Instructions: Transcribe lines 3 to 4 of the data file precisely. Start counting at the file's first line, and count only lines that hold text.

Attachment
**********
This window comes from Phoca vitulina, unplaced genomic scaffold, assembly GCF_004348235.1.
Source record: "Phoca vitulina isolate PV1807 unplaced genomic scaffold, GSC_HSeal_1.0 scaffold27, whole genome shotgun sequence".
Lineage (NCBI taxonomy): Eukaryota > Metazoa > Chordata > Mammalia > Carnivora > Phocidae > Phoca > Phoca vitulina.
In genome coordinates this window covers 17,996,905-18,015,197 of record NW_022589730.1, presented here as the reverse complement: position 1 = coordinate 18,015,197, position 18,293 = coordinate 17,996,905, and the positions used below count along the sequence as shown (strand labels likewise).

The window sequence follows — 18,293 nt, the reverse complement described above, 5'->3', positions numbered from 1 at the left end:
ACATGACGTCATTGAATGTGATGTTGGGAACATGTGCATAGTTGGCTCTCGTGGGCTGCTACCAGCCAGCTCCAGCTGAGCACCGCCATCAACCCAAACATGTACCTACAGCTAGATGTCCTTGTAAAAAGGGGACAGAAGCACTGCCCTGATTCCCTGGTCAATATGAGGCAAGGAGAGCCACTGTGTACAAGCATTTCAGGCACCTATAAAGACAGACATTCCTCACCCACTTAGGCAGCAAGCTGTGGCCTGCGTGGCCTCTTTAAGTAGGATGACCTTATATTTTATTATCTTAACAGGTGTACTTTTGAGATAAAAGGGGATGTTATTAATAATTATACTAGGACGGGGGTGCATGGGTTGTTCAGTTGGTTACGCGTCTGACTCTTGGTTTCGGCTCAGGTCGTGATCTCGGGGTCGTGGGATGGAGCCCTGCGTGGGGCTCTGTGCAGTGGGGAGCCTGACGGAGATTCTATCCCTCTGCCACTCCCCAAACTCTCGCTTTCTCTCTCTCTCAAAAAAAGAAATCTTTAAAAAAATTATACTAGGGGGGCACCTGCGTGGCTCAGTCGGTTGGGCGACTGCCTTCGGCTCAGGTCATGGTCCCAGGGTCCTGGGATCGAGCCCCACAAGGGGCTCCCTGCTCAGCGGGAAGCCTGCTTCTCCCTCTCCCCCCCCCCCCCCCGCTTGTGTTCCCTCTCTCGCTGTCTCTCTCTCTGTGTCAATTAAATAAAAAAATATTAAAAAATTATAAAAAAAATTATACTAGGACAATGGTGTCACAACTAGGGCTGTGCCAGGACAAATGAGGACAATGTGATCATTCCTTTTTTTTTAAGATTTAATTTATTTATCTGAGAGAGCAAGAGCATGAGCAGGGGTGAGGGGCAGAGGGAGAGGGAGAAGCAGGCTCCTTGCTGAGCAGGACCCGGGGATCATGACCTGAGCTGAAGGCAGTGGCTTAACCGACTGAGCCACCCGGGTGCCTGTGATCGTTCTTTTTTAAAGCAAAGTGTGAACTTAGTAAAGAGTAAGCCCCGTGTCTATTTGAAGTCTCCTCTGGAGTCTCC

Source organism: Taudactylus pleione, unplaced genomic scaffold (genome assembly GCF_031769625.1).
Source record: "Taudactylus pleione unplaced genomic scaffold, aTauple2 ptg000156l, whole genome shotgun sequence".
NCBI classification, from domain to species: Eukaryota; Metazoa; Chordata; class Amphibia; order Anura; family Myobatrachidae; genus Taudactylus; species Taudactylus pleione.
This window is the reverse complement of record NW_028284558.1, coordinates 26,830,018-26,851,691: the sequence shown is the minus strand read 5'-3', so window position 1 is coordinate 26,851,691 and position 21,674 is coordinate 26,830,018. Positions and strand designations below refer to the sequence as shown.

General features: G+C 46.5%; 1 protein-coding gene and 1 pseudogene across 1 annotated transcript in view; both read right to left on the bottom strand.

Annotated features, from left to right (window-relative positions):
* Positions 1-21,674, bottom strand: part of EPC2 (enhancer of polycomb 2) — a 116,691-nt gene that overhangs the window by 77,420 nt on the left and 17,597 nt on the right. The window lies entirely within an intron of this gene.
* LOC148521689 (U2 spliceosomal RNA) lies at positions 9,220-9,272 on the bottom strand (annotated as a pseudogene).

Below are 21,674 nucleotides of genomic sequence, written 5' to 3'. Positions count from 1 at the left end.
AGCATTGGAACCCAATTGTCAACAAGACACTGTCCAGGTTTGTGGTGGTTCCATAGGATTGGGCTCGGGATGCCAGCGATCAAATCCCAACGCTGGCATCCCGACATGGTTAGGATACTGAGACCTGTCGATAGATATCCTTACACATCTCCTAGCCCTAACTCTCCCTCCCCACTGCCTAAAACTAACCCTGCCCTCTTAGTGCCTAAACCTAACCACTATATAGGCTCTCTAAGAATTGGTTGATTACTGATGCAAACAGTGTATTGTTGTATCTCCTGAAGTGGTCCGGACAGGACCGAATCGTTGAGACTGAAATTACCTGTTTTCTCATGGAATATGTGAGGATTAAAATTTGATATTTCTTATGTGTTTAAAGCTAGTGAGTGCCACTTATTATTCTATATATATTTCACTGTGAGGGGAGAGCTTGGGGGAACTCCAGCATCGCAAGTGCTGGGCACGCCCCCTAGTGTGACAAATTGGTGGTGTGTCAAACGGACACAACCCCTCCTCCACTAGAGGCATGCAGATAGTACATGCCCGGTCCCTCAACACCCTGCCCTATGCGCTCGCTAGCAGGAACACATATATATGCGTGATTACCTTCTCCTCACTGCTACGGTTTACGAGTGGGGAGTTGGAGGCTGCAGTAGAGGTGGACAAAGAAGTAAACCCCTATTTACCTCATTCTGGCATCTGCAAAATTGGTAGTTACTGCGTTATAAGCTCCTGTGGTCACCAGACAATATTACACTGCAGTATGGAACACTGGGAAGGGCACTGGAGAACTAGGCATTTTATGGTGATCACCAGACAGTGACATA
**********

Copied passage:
Lineage (NCBI taxonomy): Eukaryota > Metazoa > Chordata > Mammalia > Carnivora > Phocidae > Phoca > Phoca vitulina.
In genome coordinates this window covers 17,996,905-18,015,197 of record NW_022589730.1, presented here as the reverse complement: position 1 = coordinate 18,015,197, position 18,293 = coordinate 17,996,905, and the positions used below count along the sequence as shown (strand labels likewise).